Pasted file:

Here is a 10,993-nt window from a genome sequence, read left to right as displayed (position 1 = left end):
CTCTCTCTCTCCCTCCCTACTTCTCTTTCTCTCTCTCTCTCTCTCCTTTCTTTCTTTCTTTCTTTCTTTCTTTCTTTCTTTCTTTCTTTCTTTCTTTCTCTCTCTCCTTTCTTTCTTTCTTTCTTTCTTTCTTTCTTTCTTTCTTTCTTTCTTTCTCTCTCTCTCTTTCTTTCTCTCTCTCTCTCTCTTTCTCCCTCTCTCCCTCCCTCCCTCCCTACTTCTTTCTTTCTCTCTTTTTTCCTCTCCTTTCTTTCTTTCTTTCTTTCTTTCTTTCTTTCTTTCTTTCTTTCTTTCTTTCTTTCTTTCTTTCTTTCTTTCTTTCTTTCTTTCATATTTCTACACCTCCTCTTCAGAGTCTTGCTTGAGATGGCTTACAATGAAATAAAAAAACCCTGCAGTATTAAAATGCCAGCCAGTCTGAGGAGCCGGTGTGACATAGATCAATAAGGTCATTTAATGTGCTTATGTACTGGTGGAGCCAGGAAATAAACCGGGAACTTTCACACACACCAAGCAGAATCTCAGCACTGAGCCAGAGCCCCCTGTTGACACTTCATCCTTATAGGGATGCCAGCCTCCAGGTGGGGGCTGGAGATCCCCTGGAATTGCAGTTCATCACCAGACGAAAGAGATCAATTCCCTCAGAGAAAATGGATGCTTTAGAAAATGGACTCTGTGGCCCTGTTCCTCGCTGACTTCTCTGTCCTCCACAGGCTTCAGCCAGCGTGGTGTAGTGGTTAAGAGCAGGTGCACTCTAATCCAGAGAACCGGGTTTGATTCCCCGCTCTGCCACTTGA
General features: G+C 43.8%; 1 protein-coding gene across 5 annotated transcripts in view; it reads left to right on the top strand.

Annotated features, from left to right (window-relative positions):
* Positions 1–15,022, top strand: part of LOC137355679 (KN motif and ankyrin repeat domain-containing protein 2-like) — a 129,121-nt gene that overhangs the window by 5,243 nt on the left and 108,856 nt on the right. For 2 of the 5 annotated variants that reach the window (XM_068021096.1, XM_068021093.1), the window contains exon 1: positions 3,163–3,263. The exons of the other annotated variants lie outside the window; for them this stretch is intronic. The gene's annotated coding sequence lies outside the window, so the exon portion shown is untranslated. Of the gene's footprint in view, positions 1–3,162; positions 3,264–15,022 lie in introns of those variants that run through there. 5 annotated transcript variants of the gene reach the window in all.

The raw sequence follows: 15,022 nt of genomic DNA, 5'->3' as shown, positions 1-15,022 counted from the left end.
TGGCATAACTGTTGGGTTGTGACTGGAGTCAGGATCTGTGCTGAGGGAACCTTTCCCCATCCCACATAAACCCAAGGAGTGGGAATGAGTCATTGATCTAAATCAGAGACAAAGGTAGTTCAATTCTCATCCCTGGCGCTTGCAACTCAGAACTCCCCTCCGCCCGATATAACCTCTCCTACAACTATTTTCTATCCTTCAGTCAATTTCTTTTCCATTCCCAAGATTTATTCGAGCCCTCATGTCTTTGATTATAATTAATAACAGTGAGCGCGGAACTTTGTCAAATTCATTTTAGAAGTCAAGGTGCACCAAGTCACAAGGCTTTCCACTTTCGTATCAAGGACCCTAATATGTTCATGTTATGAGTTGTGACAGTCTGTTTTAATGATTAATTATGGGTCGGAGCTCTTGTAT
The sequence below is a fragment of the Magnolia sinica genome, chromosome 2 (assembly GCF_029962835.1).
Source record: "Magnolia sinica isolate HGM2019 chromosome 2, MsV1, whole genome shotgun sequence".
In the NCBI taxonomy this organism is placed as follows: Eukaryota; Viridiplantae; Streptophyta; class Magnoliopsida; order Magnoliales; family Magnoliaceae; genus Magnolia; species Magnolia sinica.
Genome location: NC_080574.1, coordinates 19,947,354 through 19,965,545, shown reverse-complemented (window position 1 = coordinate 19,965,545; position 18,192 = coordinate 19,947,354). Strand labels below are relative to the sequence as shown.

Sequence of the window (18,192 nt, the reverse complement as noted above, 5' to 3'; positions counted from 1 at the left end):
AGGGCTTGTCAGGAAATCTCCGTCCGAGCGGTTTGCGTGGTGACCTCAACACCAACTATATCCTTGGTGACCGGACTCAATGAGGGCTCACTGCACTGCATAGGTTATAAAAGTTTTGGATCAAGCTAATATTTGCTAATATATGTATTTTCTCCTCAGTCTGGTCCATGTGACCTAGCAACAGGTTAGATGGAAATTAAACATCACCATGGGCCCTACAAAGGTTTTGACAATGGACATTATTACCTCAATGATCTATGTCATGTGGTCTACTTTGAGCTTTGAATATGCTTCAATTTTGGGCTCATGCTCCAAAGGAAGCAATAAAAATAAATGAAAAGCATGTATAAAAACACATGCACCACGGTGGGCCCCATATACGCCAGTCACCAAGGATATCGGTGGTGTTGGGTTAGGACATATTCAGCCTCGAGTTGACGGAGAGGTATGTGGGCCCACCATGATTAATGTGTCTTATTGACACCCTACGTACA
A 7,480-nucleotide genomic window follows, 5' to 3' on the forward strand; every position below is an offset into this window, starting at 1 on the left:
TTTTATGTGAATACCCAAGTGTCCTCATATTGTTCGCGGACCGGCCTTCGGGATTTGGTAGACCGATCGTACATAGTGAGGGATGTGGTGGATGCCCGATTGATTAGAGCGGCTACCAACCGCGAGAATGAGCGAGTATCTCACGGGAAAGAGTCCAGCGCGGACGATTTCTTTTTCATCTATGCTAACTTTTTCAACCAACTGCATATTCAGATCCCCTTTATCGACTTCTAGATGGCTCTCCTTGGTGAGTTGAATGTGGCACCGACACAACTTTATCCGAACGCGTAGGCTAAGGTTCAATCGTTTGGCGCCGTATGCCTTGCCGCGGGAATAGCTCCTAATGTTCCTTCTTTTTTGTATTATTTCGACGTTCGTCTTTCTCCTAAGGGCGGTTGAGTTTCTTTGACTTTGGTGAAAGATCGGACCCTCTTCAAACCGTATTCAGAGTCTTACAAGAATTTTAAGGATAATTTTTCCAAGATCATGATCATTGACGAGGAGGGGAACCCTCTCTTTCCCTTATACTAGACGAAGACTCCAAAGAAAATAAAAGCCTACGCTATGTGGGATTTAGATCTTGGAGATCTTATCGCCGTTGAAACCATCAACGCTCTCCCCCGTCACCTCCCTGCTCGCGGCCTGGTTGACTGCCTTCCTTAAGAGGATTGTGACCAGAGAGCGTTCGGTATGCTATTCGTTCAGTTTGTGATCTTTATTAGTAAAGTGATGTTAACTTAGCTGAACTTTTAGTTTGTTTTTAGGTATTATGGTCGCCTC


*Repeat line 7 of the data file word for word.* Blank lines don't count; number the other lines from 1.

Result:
TGGCATAACTGTTGGGTTGTGACTGGAGTCAGGATCTGTGCTGAGGGAACCTTTCCCCATCCCACATAAACCCAAGGAGTGGGAATGAGTCATTGATCTAAATCAGAGACAAAGGTAGTTCAATTCTCATCCCTGGCGCTTGCAACTCAGAACTCCCCTCCGCCCGATATAACCTCTCCTACAACTATTTTCTATCCTTCAGTCAATTTCTTTTCCATTCCCAAGATTTATTCGAGCCCTCATGTCTTTGATTATAATTAATAACAGTGAGCGCGGAACTTTGTCAAATTCATTTTAGAAGTCAAGGTGCACCAAGTCACAAGGCTTTCCACTTTCGTATCAAGGACCCTAATATGTTCATGTTATGAGTTGTGACAGTCTGTTTTAATGATTAATTATGGGTCGGAGCTCTTGTAT